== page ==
We don’t just need a Cold Chain but do need an India specific cold chain.

On way to attend a panel discussion at India Cold Storage Conference 2012 on 27th April last month I got floored by the title of the event “Emerging importance of Cold Chain business in India”.

I recalled that way back in 1991 also, as a young officer at Mother Dairy NDDB, I had attended a FICCI conference with a similar title. Why the time has stood still for cold chain business in India?

While being driven down the lovely but isolated expressway in Greater Noida, I thought – had things gone in a natural progression, appropriate event title in 2012 could have been “Emerging importance of RFIDs in Cold Chain business in India”. But that was a wishful thinking. Something is surely putting road blocks. But what?

The answer came flashing. Is anyone trying to build an India specific cold chain or just replicating the European model?

No doubt having a cold chain, as it is perceived normally across the World (precooling, temperature controlled pack houses, reefers, cold stores, CA stores, till house wife’s refrigerator et al) reduce wastage, ensures quality and extends shelf life. But the cost benefit is not same in India as it is elsewhere, particularly Europe and USA, where the produce prices are high and technology relatively cheap. In India it is vice versa. Moreover, though untrue, cold stored produce is not perceived fresh in India.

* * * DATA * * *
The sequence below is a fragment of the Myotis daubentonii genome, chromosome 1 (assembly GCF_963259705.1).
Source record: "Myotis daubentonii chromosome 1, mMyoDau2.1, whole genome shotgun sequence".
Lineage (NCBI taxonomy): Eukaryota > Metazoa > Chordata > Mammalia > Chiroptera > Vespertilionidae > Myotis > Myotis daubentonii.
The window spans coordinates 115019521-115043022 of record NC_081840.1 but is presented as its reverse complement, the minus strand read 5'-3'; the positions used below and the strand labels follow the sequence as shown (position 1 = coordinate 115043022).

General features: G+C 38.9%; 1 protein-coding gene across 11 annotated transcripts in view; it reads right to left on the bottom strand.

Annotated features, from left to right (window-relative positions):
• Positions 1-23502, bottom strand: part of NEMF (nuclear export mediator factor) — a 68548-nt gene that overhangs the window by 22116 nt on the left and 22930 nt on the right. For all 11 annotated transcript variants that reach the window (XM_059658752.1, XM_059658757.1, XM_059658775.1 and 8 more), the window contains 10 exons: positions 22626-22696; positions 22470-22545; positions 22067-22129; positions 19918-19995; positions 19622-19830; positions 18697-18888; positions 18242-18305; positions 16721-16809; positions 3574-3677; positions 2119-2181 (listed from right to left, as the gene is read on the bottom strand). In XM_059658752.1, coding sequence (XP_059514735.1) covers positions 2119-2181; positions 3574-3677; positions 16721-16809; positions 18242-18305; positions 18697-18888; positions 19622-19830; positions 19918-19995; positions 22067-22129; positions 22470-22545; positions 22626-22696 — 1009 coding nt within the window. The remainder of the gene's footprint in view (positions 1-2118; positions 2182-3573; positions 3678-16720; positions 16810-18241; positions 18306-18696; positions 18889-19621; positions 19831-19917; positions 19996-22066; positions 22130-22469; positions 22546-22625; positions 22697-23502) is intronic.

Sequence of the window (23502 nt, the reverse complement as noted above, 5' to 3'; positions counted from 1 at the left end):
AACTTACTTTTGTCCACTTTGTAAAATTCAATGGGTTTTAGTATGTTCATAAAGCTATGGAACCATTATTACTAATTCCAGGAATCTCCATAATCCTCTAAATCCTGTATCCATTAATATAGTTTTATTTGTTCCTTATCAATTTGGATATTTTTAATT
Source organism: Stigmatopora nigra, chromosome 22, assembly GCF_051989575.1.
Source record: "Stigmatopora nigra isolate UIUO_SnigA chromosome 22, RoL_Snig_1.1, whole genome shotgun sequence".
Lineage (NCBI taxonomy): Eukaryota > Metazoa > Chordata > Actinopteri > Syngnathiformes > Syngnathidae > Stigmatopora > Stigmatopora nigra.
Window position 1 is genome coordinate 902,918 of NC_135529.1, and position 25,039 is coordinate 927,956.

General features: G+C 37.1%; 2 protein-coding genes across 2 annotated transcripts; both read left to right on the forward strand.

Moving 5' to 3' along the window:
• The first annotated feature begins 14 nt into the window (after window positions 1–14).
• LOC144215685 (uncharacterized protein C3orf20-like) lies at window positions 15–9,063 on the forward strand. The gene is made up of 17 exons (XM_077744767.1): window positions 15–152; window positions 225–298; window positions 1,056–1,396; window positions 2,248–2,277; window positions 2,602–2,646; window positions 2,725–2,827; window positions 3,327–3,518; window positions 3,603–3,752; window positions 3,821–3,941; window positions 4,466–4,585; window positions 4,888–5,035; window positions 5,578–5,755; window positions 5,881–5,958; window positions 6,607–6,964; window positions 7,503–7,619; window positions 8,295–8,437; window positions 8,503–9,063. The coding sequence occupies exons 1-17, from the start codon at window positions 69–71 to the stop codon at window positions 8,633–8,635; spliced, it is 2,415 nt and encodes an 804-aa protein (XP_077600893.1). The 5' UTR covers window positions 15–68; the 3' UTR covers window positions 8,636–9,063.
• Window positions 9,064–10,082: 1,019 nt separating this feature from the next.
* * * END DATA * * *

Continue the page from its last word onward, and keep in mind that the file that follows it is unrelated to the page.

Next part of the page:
It is not only price of produce and tech cost but other factors also point out towards this India specific need, for example: In India it is a small holder agriculture which means:

  • Small lot size per farmer
  • Low economic loads and because of that both product as well as packaging is not standardize. It is difficult to standardize products as pooling of produce don’t fit well with standardization. Everyone plays his own fiddle.
  • India’s market mechanisms, the mandi commission agent (arhtiya) system that though fits into small lots and varied packaging but simply does not offer any incentive for improved product quality.

Moreover, India comprises of vast geographic and climatic zones which facilitate production of fruit and vegetables (short product life cycles for majority of products), in one area or another practically round the year for many items. Even within a particular Indian State you have production belts that supplies items. Why store a product to extend.

If someone is interested I can offer hundreds of relevant examples to further demystify what I have said in previous paragraphs.

So there is a need to have India specific cold chain for perishable products.

Just food for thought for planners. In subsequent post I’ll attempt to further elaborate on the subject and offer some solutions. Keep visiting.

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